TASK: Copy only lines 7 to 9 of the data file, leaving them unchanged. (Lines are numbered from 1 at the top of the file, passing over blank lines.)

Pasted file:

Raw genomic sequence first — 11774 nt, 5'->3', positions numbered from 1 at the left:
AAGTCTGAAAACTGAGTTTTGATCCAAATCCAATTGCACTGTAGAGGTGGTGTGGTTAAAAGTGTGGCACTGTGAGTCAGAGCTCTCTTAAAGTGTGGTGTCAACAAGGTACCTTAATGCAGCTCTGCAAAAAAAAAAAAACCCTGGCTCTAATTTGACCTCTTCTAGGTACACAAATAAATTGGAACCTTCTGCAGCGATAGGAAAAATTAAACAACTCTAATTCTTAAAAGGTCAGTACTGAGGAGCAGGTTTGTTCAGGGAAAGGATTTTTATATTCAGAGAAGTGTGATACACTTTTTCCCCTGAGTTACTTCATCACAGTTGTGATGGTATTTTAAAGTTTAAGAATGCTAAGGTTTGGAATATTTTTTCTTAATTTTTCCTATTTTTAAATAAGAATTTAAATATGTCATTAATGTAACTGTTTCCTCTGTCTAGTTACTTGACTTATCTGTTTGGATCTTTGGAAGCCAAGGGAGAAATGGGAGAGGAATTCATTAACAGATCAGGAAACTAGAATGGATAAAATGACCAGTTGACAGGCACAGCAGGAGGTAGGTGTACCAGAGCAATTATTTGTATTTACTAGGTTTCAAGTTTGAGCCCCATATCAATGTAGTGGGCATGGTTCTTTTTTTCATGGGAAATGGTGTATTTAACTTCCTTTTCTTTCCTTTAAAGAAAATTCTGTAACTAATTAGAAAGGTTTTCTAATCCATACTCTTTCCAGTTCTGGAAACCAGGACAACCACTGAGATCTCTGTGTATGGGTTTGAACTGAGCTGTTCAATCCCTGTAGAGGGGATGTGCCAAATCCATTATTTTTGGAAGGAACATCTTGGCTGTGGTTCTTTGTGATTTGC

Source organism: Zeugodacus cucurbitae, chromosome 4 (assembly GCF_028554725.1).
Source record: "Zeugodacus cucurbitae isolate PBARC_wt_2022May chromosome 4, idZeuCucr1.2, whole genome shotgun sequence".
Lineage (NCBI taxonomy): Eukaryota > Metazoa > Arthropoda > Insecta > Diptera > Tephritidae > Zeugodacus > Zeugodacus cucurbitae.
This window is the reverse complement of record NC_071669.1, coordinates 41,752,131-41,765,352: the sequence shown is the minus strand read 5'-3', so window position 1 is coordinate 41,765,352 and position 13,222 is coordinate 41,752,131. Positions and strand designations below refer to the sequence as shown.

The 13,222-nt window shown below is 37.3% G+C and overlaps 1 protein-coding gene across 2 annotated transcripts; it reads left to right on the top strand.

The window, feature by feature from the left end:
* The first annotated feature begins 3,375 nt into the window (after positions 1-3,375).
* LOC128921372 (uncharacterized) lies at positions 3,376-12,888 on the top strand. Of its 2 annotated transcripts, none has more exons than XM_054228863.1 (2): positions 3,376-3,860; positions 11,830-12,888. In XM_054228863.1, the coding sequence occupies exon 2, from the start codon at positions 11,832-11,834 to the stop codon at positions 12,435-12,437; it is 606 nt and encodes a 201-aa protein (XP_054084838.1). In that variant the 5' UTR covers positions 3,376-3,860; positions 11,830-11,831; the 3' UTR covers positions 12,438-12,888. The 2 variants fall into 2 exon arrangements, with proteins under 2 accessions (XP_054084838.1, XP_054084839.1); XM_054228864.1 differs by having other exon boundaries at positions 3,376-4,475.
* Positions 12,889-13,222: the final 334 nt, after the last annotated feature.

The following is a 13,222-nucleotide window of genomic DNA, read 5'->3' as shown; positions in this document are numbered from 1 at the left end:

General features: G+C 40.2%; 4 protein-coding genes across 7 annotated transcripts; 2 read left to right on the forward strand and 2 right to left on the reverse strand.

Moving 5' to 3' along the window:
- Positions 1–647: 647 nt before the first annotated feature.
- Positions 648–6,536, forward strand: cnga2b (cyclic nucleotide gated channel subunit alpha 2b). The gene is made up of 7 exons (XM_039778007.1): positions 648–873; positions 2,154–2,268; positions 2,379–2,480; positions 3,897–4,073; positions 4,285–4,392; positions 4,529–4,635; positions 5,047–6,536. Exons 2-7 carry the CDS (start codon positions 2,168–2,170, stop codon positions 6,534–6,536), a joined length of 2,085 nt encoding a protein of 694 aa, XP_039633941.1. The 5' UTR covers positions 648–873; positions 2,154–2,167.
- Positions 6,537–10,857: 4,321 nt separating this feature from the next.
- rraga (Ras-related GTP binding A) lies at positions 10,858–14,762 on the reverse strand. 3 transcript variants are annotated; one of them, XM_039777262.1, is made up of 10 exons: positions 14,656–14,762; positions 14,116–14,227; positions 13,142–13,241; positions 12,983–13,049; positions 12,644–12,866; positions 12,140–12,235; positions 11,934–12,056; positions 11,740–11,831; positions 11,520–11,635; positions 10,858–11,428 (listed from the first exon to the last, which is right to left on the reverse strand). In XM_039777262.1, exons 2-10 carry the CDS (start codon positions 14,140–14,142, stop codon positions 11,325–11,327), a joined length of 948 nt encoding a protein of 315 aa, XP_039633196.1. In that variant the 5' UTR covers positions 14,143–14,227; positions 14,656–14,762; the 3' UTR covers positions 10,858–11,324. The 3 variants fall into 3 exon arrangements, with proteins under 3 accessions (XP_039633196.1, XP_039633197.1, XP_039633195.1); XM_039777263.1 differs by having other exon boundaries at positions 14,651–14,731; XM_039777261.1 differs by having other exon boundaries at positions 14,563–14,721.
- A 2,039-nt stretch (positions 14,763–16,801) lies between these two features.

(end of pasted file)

The 13,222-nt window shown below is 37.3% G+C and overlaps 1 protein-coding gene across 2 annotated transcripts; it reads left to right on the top strand.

The window, feature by feature from the left end:
* The first annotated feature begins 3,375 nt into the window (after positions 1-3,375).